“She is barefoot, covered in dirt and sweat. She can be seen pulling weeds from rows of sugarcane; a work reserved for adults, not children. She can only wear a cap to protect her from the scorching sunlight, rain or storm and goes back home after a working day of as long as 7 hours. She says she does it to help her parents. She also helps with the household chores, has never seen a classroom and never played with other children in the playground. This is not just one girl, but one of millions who are part of an informal, and sometimes illegal economic system of child labor.”
Picture credits: The Borgen Project
Gender is a central factor around which work and production are organised and divided- in not just domestic spheres, but also in the global and local supply chains of industries, services and agriculture and the various related processes. Millions of girls who work on sugarcane, cocoa, tea or palm oil farms also have additional burden of looking after domestic chores and arevulnerable to violence at work and at home. Gendered roles and norms also prevent girls from getting education, more so when they work- often being unpaid or underpaid as compared to boys, thus making themthe largest invisible workforce such as in the case of agriculture.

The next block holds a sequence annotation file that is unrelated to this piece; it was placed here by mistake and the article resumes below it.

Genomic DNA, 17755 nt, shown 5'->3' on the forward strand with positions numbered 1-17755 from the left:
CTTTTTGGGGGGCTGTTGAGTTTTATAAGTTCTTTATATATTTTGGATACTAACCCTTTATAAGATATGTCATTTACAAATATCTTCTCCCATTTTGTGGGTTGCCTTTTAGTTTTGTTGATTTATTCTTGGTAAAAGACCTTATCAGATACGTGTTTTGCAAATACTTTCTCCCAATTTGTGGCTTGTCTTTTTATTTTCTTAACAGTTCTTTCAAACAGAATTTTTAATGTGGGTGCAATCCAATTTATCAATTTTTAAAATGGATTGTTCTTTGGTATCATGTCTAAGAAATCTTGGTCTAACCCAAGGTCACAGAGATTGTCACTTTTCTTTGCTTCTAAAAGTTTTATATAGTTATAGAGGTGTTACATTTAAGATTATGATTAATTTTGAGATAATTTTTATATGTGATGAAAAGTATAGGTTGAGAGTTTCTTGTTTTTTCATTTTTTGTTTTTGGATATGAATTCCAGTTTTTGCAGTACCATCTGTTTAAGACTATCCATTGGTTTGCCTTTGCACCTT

The agricultural workforce remains one of the largest workforce sectors in the world and is being increasingly feminised with self-employed women farmers, waged agriculture women workers and sadly, with the participation of littlegirl child labourers as well. Today, 64 million girls in this world work as child labourers, 71% of them are in the agriculture sector, which is also considered one of the most hazardous sectors to work in (ILO, 2017). Yet, evidence of specific research focused on girls in child labour in the agricultural sector does not do justice to these numbers as it remains scant, under-reported and homogenous, making a challenge to provide equal rights and opportunities to both girls and boys.
In the year 2006, ILO confirmed the number of child labourers in the agricultural sector as nearly ten times higher than the number of child labourers in other sectors (e.g. in manufacturing, mining, etc.) (ILO, 2006). In 2017, the reality has not changed much, with agriculture still constituting 70.9% of child labour in comparison with the service sector (17.2%) and industries (11.9%). Even though the discourse on ‘child labour in agriculture’ has gained momentum globally and regionally by significant stakeholders in the past few years, millions of girls in this sector are still trapped in this worst form of child labour and challenge to protect them from the harzards still lingers, as girlshave been historically more vulnerable to being abused, trafficked and devoid of education.